THE AISLE SEAT - by Mike McGranaghan
Finding Nemo is the kind of movie that makes one trepidatious about a sequel. That's because it is a nearly perfect family film, as well as arguably the best Pixar effort to date. When you have such a precious jewel, doing anything to tinker with its legacy seems needlessly risky. We've certainly had plenty of examples over the years of horrible sequels diluting fan affection for the originals. (Hello, The Matrix and The Hangover follow-ups!) Finding Dory, thankfully, is quite good, maintaining many of the things that make the original beloved, while still bringing some new elements to the table.
Ellen DeGeneres returns as the voice of Dory, the blue tang fish with short-term memory loss. Early in the film, she is shocked to have a memory of her parents come back to her. She then decides to head out into the ocean to find them, with the help of Marlin (Albert Brooks) and Nemo (Hayden Rolence). The search takes her to a California marine hospital/aquarium. Inside, a color-changing octopus named Hank (Ed O'Neill) makes a deal to guide her around the park. As she weaves her way from exhibit to exhibit, Dory encounters a host of wacky ocean creatures who lead her toward the spot where she expects to find her parents.
Setting Finding Dory inside a marine center was a smart approach. It's just different enough to keep this sequel from feeling as though it's covering the same ground. There are plenty of new environments for the characters to explore, including the infirmary, the whale tanks, the pipes that connect buildings, and, in one of the most clever sequences, a “touch pond.” (The scene is hilariously played like something from a horror movie, with innocent creatures desperately trying to flee the poking fingers of little children.) And while there's no attempt to hammer kids with any kind of ecological message, the story certainly pays nice tribute to workers who care for aquatic life.
The key element to the movie's appeal, however, is Dory herself. Ellen DeGeneres brings every ounce of her comedic skills to the role, ably shifting Dory from a supporting player to a lead. There's real warmth in her performance. DeGeneres spent years lobbying for this sequel, and the passion she has for the project rings through in her voicework. Dory becomes more developed here, moving beyond the short-term memory loss bit to reveal a deep emotional need to find connection with her family. Certainly, DeGeneres does animated hall-of-fame work in both movies.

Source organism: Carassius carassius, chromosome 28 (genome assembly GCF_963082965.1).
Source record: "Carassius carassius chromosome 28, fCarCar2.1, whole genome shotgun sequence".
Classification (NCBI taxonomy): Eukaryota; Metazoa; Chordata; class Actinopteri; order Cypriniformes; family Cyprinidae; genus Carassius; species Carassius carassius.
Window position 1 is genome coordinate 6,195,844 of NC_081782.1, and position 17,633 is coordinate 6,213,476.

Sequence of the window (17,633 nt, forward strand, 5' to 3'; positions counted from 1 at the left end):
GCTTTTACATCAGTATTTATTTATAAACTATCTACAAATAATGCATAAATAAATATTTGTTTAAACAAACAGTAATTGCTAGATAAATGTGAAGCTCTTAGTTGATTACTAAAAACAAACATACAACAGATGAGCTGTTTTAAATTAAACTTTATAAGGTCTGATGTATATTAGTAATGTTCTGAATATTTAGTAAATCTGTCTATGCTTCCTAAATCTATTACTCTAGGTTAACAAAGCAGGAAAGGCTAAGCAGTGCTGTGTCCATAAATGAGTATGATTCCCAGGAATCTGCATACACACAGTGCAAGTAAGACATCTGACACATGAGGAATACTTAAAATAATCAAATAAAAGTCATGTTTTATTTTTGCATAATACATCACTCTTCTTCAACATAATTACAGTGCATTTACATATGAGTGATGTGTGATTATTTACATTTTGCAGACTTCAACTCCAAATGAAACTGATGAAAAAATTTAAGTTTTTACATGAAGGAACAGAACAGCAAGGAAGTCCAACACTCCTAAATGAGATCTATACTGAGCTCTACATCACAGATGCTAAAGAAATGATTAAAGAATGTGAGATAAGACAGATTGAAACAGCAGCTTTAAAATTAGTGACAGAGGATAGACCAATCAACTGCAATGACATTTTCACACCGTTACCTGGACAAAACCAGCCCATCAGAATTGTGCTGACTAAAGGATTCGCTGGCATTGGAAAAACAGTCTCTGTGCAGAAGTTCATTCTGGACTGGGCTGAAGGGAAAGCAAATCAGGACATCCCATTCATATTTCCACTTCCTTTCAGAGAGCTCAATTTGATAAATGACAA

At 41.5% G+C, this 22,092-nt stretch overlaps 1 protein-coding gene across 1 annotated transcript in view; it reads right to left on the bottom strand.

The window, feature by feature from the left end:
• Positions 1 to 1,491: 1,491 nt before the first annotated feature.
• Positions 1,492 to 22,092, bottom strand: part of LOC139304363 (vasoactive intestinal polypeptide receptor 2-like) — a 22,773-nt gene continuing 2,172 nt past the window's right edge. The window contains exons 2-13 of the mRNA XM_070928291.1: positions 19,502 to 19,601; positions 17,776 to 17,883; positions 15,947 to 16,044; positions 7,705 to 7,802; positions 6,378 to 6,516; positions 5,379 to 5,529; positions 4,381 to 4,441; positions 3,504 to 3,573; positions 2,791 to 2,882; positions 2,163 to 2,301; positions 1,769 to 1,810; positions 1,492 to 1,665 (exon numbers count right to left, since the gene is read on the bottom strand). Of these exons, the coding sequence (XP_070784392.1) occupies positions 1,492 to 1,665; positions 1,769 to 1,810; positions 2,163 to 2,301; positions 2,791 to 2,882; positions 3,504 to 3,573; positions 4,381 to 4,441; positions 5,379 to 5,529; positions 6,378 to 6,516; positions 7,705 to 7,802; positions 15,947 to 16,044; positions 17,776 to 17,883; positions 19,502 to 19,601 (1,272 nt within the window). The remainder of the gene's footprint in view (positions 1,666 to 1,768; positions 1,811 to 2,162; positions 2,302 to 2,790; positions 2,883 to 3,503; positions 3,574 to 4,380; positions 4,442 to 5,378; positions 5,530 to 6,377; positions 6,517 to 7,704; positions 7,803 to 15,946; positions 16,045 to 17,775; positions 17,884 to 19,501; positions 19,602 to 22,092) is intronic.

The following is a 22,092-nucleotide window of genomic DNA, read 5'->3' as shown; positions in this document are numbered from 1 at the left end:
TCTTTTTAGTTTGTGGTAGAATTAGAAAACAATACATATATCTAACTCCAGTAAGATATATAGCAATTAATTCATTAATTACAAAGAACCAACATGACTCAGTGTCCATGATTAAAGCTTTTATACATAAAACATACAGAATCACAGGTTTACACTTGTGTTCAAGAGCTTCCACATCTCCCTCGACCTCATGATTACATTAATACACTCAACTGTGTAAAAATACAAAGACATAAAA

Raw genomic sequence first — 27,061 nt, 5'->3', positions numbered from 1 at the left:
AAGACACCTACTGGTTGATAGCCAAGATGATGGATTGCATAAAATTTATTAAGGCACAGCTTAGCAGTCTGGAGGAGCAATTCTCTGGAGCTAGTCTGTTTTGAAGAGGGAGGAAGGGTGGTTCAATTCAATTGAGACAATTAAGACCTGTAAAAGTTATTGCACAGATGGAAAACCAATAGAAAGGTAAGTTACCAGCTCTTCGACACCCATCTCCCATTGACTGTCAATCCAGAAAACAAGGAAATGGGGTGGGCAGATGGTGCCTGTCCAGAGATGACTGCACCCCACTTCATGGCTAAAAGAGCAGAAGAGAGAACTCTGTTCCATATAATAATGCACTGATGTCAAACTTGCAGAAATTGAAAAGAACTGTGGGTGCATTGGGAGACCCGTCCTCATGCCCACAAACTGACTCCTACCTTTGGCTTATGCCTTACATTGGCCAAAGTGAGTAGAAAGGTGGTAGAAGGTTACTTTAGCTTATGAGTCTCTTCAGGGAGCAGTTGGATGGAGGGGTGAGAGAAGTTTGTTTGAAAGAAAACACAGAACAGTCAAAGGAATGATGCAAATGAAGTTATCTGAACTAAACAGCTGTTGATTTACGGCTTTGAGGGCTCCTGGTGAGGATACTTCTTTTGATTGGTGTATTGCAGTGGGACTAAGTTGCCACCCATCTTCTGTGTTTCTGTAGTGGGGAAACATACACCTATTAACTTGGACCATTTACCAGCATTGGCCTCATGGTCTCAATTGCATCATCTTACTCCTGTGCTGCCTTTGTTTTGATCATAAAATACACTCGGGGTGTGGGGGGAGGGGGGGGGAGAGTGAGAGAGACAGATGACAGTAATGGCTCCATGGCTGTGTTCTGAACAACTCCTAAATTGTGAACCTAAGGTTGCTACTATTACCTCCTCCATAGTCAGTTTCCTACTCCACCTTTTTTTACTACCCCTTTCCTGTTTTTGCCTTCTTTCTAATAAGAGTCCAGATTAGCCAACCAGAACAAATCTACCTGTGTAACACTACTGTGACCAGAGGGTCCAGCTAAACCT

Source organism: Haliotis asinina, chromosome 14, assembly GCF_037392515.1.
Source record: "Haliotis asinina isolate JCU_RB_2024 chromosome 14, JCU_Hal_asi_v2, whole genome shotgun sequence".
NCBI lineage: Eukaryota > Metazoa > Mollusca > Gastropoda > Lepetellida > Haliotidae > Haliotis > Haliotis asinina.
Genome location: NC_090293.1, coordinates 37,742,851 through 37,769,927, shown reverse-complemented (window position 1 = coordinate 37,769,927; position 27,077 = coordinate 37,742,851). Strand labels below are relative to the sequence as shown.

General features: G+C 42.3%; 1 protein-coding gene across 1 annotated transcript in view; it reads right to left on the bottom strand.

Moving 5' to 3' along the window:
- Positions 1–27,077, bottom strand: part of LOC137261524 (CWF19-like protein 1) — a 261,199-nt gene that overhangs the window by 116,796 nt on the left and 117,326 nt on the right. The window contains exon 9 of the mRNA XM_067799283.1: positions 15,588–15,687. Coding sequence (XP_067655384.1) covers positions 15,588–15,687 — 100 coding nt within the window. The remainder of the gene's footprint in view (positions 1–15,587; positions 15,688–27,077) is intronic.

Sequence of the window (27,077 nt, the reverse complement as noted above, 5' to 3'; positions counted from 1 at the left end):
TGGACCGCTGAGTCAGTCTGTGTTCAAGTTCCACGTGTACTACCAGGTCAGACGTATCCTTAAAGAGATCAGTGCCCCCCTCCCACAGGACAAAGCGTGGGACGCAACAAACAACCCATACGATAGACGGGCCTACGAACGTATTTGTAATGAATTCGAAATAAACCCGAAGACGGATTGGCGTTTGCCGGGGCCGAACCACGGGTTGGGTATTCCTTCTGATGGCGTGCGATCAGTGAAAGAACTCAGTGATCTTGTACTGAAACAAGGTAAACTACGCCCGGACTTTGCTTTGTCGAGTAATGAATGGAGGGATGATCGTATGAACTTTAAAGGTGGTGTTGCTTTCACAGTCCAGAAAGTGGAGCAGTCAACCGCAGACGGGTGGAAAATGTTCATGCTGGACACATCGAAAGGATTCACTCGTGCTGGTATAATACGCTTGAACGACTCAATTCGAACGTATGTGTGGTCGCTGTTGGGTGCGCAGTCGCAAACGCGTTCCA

Finding Dory focuses more on comedy than Finding Nemo did. The comic moments are bigger and more elaborate, especially a grand finale that finds – among other things – Hank driving a truck. That shift means the tender aspect Nemo had isn't as strong this time. The film still tries to go for a lump-in-your-throat vibe at about the 80% mark, but because of the broadness of everything else, that moment doesn't quite deliver the same impact. The “soul” of the story is nice, it just lacks the punch that its predecessor had at a similar point.
That is one small quibble in a movie that otherwise delivers a lot of pleasure. The bright, vibrant animation is even better than it was the first time around. All the actors do great work voicing their characters, with Ed O'Neill, in particular, proving to be a valuable asset. There are lots of laughs and ingeniously imagined scenes of Dory overcoming obstacles that threaten to impede her progress. Finding Dory might not hit the emotional highs of Nemo, but it's right on track with everything else. Pixar has managed to avoid the typical sequel pitfalls to create an immensely satisfying family film.
( 1/2 out of four)
Finding Dory is rated PG for mild thematic elements. The running time is 1 hour and 37 minutes.
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